Architectural scenario

Dishwasher wastewater that gives life to new plants

Imagine a system that transforms wastewater from an electrical appliance that many of us have in our homes, the dishwasher, into lymph that gives new life and produces vegetables. This is the content of a patent filed in 2019 by the Politecnico di Milano and the Università degli Studi di Roma Tor Vergata in collaboration with a number of companies.

The idea is to develop a system which can be associated with a dishwasher to regenerate its wastewater which can be reused in subsequent wash cycles and also to water vegetables. The dishwasher wastewater, regenerated using a specially designed biofilter, would help the plants to grow thanks to the mineralized nutrients it contains.

Architectural scenario

How was this patent conceived?

The idea came from a research group in our Department of Design, and a group of biologists at the University of Tor Vergata. It involved thinking of a way of recycling wastewater from electrical appliances and reusing it.

The idea focused on dishwashers for two main reasons. First of all, dishwashers wash dishes that have food residue on them which can become fertilizer for plants because it is organic.

Then, compared with an aquarium, for example, a dishwasher generates a standard amount of wastewater and detergent with predictable levels. So the amount of water used for each cycle is the same if you use the same programme. Even the detergent is a factor that can be more easily controlled because a pre-dosed tablet is usually used.

The applications

The concept is based on a domestic environment. The system is capable of recycling wastewater from the wash and rinse cycles of a dishwasher using a filtration system and redistributing the water. Some of the purified product is sent to a vertical garden to water the plants and some returns to the dishwasher and is used in the next cycle.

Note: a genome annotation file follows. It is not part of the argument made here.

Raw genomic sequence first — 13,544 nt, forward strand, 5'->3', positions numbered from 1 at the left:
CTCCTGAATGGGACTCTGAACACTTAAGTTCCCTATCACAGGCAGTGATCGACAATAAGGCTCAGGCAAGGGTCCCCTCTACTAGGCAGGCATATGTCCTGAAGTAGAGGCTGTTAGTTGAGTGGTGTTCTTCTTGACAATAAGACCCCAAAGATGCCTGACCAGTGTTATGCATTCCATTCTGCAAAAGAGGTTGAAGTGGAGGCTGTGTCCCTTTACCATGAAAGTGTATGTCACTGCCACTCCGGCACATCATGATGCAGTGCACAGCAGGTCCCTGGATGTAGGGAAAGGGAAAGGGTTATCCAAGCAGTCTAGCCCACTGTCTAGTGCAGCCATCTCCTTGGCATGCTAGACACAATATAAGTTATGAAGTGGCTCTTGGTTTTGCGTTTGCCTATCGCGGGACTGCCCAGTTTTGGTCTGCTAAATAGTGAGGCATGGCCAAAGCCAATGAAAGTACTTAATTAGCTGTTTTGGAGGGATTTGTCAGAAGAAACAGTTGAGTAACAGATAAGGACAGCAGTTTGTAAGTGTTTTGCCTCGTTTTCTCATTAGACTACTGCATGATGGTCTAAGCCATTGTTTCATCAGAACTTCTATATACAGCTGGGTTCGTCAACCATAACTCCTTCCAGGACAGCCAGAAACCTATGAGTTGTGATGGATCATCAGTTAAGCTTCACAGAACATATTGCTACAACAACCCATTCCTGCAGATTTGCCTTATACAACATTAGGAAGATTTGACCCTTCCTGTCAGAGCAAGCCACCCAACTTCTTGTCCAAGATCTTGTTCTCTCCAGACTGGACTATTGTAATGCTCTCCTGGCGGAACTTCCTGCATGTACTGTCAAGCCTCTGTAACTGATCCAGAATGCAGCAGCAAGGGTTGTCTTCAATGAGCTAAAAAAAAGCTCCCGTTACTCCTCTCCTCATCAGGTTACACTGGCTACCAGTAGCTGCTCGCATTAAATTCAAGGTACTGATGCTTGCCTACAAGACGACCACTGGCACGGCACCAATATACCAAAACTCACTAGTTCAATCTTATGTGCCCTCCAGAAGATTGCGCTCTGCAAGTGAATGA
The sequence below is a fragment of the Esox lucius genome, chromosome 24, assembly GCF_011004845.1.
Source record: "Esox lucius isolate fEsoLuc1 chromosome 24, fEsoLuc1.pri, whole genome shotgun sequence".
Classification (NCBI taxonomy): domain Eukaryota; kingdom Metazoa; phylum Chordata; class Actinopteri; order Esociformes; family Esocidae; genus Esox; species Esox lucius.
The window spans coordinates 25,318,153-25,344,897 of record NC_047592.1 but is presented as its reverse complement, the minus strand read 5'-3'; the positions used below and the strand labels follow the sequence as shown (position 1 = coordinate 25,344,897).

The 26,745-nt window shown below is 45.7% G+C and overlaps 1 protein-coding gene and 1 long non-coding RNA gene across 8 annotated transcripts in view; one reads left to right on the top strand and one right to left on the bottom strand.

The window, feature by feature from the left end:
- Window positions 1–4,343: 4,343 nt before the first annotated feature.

How it works

The main components are:

  • the vegetable cultivation and watering system;
  • a first tank containing the dishwasher wastewater;
  • a biofilter that transforms the organic component of the wastewater into an inorganic component which contains nutrients for the vegetables;
  • a second tank containing the treated liquid which will then be reused in subsequent wash cycles;
  • a pumping device which can supply the vegetable watering system with the treated liquid or the second tank if not needed for the watering system;
  • a second filter and a second pumping device used to respectively filter and supply liquid in the second tank to a dishwasher water inlet.
Future developments

The prototype that has been developed has a biofilter that works with small amounts of water. The researchers are performing a series of experiments to develop one that can process approximately 10 litres of water in one day, the amount of water, on average, that a dishwasher uses for each cycle.

At the same time, a system has been designed, in collaboration with Ka We srl, that connects the dishwasher to the filter. On a practical level, two tanks are required because the water is hot when it comes out of the dishwasher and must therefore cool down before it is treated in the biofilter and stored for subsequent watering. It is a fairly complex system with several valves, pumps and tanks.

The subsequent stage is that of the watering system which has valves so that you can decide whether to use the water for watering or reuse it in a subsequent dishwashing cycle.

In the prototype, the watering system is vertical and is therefore perfect for small vegetable gardens in the kitchen.

Future developments

In the future, the idea is to use the system in more extensive areas: allotments, collective catering (restaurants, canteens, agriturismos) and extreme environments (mountain shelters, space applications). This will all depend on the amount of surface area available inside and out.